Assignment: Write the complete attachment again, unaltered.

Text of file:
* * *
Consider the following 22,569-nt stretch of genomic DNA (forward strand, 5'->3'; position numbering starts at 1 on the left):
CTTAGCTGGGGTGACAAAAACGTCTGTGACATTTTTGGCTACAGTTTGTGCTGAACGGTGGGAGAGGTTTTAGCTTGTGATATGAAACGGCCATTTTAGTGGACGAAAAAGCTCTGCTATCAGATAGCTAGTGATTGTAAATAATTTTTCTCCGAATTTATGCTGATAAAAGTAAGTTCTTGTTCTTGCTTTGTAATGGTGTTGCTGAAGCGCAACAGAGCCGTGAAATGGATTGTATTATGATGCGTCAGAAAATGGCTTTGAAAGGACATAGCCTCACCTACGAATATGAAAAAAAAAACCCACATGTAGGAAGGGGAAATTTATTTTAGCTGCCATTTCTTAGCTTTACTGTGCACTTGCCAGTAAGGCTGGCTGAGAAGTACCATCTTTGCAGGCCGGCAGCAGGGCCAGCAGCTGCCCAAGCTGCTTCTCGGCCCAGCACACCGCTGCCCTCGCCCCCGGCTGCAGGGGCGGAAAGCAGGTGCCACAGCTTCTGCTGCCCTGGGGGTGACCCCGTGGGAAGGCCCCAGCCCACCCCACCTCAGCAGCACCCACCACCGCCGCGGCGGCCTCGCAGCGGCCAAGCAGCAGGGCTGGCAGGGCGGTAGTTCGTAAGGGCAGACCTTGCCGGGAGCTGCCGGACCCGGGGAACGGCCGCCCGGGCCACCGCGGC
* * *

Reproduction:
Consider the following 22,569-nt stretch of genomic DNA (forward strand, 5'->3'; position numbering starts at 1 on the left):
CTTAGCTGGGGTGACAAAAACGTCTGTGACATTTTTGGCTACAGTTTGTGCTGAACGGTGGGAGAGGTTTTAGCTTGTGATATGAAACGGCCATTTTAGTGGACGAAAAAGCTCTGCTATCAGATAGCTAGTGATTGTAAATAATTTTTCTCCGAATTTATGCTGATAAAAGTAAGTTCTTGTTCTTGCTTTGTAATGGTGTTGCTGAAGCGCAACAGAGCCGTGAAATGGATTGTATTATGATGCGTCAGAAAATGGCTTTGAAAGGACATAGCCTCACCTACGAATATGAAAAAAAAAACCCACATGTAGGAAGGGGAAATTTATTTTAGCTGCCATTTCTTAGCTTTACTGTGCACTTGCCAGTAAGGCTGGCTGAGAAGTACCATCTTTGCAGGCCGGCAGCAGGGCCAGCAGCTGCCCAAGCTGCTTCTCGGCCCAGCACACCGCTGCCCTCGCCCCCGGCTGCAGGGGCGGAAAGCAGGTGCCACAGCTTCTGCTGCCCTGGGGGTGACCCCGTGGGAAGGCCCCAGCCCACCCCACCTCAGCAGCACCCACCACCGCCGCGGCGGCCTCGCAGCGGCCAAGCAGCAGGGCTGGCAGGGCGGTAGTTCGTAAGGGCAGACCTTGCCGGGAGCTGCCGGACCCGGGGAACGGCCGCCCGGGCCACCGCGGC